Day 6 – Colossal Youth (Costa)

I’m back on the European continent, after having made (film) trips to Mexico, the Philippines and China. I’m in Portugal this time, the home of filmmaker Pedro Costa. It is only the second of his films I have seen. The first one was Bones (1997), which I couldn’t quite get through at the time. I can now see, though, what type of slow-film director Costa is.

Colossal Youth tells the story of Ventura, an immigrant in his 70s, who, like many other immigrants, has been relocated to a new housing estate near Lisbon. He appears to live in the past. The present is a confusing structure he cannot seem to handle. He is confused as to where he really lives, I believe: past? Present? In his old slum? In the new estate? For me he is a walking ghost.

Colossal Youth (2006), Pedro Costa
Colossal Youth (2006), Pedro Costa

Similar to Nicolas Pereda from Mexico, Costa merges documentary and fiction. It is often difficult to tell what is scripted and what isn’t. Sometimes there is the strong sense that the camera simply records without the interpretation of the filmmaker. At other times, you can feel the presence of someone behind the camera.

First of all, very obvious, Costa is not a filmmaker who assigns a great role to outdoor spaces, especially to landscapes. This film in particular is set mainly indoors. In parts, it reminds me of the look of Oxhide I, in that we spend a considerable amount of time in very dark spaces, and the only light is of somewhat greenish colour.

There is, however, and interesting contrast in the film. As I already mentioned, Ventura is relocated to a new housing estate. Both the slums and the estate have their own set of lighting and colours. Ventura moves freely between both in order to see people he knows. We therefore switch between darkness (the slums) and brightness (the new estate). While the changing colour scheme seems to be a natural thing – and indeed, it comes in handy – I wonder whether there is a subtle message behind it.

Colossal Youth (2006), Pedro Costa
Colossal Youth (2006), Pedro Costa

I never got the feeling that Ventura feels very comfortable in his new surrounding. It doesn’t mean that I preferred him being and remaining in the slum. But somehow, he appeared to me more natural in his behaviour. So perhaps, while the above mentioned brightness is natural and most likely not intended, we could say that the brightness – the white sterile walls and the bright light – can function as an indicator of where Ventura feels more himself. I’m really not sure about this. It’s merely an idea.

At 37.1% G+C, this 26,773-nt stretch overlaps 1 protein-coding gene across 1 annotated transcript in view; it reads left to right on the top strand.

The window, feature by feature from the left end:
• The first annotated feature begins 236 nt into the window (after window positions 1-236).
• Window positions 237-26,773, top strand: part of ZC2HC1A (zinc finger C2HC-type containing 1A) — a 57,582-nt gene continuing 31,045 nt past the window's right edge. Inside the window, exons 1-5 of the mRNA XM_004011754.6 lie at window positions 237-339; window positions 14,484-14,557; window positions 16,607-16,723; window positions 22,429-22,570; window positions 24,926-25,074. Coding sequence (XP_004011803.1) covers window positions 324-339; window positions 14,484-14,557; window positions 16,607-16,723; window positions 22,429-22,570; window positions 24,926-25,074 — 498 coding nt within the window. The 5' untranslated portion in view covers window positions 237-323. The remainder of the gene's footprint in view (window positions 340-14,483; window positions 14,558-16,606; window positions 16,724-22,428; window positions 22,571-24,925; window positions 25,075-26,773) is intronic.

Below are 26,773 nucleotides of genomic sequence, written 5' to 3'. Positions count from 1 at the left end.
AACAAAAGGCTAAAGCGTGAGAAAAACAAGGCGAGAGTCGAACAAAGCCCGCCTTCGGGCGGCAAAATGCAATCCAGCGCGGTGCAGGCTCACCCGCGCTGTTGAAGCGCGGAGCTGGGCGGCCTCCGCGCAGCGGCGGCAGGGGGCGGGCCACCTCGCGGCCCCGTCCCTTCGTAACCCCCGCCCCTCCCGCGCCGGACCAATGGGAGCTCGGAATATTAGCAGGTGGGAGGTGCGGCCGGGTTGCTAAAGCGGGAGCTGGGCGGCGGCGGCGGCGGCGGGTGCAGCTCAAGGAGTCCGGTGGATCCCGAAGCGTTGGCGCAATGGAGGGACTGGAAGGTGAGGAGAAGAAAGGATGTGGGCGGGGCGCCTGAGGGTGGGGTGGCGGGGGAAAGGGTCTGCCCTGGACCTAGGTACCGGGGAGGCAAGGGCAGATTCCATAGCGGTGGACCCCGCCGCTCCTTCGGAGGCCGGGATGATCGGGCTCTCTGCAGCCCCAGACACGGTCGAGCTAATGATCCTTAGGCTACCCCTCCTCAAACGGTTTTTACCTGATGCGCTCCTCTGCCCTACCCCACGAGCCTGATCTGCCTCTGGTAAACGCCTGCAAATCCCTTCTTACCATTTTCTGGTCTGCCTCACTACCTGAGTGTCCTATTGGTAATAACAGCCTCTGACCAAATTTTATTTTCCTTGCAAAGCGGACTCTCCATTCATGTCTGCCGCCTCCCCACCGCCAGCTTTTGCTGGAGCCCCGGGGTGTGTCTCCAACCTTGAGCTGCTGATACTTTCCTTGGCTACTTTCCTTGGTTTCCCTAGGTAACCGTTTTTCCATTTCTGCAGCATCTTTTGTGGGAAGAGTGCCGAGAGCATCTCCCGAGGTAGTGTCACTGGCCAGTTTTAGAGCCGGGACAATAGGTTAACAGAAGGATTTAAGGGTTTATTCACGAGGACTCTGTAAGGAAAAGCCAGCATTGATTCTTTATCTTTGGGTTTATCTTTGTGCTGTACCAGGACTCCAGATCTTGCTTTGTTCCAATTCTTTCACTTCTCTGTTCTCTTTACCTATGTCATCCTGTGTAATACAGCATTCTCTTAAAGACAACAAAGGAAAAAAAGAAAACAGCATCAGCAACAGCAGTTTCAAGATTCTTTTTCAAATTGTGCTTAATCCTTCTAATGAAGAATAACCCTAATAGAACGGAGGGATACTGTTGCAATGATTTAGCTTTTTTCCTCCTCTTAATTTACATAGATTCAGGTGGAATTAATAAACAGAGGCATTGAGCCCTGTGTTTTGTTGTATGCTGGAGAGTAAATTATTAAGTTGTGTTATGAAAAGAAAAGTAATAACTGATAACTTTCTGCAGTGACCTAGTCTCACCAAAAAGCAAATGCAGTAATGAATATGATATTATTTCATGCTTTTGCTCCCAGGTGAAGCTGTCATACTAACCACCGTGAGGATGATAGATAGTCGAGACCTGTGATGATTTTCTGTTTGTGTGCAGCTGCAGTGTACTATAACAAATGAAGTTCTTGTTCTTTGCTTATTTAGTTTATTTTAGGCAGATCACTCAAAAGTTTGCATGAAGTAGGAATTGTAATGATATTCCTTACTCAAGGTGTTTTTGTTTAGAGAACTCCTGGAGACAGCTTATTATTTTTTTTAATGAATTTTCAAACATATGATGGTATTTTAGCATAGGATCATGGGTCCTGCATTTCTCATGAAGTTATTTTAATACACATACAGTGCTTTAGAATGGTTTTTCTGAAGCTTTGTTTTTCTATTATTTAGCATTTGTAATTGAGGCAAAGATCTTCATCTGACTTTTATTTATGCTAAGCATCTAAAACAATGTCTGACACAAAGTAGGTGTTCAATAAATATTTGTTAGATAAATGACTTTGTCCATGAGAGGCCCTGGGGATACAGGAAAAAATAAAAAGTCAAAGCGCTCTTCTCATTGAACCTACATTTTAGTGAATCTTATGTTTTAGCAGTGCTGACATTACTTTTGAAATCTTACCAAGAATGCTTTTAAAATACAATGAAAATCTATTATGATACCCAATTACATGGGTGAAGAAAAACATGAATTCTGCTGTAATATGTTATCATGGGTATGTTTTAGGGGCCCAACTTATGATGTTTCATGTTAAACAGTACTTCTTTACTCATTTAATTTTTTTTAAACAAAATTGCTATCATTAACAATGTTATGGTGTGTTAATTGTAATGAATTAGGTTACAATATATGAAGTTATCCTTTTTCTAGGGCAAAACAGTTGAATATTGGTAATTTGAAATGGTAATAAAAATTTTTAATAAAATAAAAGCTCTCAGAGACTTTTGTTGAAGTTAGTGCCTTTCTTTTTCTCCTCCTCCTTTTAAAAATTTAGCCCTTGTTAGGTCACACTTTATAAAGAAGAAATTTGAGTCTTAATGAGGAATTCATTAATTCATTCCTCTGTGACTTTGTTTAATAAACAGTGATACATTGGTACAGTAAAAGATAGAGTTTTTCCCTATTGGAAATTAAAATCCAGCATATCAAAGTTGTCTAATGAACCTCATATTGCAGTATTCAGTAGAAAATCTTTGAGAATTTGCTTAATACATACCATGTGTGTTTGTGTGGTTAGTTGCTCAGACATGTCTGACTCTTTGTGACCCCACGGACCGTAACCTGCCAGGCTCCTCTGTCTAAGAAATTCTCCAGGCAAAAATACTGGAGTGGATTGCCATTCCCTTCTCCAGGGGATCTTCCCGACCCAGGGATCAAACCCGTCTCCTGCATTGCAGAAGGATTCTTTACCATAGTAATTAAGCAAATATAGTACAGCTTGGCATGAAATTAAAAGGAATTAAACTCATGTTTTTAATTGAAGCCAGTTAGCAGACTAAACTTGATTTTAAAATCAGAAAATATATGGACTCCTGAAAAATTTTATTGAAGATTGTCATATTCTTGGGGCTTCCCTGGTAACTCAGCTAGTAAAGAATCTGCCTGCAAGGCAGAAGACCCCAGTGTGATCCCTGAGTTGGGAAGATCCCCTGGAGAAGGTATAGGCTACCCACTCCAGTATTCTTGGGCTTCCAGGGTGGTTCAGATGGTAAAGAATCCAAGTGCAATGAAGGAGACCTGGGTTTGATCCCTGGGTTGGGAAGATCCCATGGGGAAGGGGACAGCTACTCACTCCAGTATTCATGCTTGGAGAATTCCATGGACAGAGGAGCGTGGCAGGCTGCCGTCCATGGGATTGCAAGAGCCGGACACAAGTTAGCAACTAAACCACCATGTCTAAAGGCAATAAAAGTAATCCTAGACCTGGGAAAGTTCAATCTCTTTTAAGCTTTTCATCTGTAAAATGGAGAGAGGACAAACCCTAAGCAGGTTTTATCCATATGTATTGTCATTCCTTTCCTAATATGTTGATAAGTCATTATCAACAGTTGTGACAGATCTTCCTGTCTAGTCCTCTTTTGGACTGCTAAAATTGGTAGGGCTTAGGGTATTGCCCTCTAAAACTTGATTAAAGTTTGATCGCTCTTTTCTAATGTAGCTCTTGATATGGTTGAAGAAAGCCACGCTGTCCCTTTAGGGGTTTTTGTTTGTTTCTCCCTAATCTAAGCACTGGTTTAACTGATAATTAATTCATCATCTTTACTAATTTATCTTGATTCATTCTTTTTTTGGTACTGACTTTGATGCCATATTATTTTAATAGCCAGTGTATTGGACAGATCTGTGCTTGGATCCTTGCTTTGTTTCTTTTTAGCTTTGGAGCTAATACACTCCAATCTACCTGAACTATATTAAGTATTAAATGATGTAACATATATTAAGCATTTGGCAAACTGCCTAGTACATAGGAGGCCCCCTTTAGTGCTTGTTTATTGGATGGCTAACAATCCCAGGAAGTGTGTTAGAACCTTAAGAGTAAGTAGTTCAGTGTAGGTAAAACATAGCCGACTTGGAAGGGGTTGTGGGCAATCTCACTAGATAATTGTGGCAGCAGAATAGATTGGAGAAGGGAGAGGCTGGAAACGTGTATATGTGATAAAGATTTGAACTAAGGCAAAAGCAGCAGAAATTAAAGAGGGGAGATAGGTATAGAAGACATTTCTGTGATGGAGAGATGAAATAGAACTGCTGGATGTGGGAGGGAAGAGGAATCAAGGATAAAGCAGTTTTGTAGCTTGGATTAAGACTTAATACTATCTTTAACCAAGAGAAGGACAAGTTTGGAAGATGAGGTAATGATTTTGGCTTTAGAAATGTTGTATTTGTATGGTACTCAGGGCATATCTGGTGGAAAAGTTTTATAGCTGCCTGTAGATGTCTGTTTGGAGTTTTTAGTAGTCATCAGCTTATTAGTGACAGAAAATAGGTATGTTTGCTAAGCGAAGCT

Costa, to my mind, is the only slow-film director who picks up the issue of immigration of former colonised to the countries of their colonisers, in this case Portugal. Portugal is by far not the only country that faces this issue. France has seen similar waves of immigrants, but curiously enough they never appear in film, or not in a way that does not make the audience loath them (moral panics anyone?). There are few films that handle this issue in a sensitive manner, and Costa’s Colossal Youth is one of them.

What he has in common with other slow-film directors is the depiction of loss and poverty. I pointed out earlier that these two are of exceptional significance in Slow Cinema. And his films, too, are in one way or another connected to the Third World, something I also mentioned briefly earlier. Costa is very different (from the filmmakers I study), but he nonetheless shares many characteristics. The themes of poverty and loss are my main interest here. Somehow I think that Tsai Ming-liang and Albert Serra are the only two filmmakers who add a bit of humour to their slow films. Slow Cinema appears to be a very sad film genre!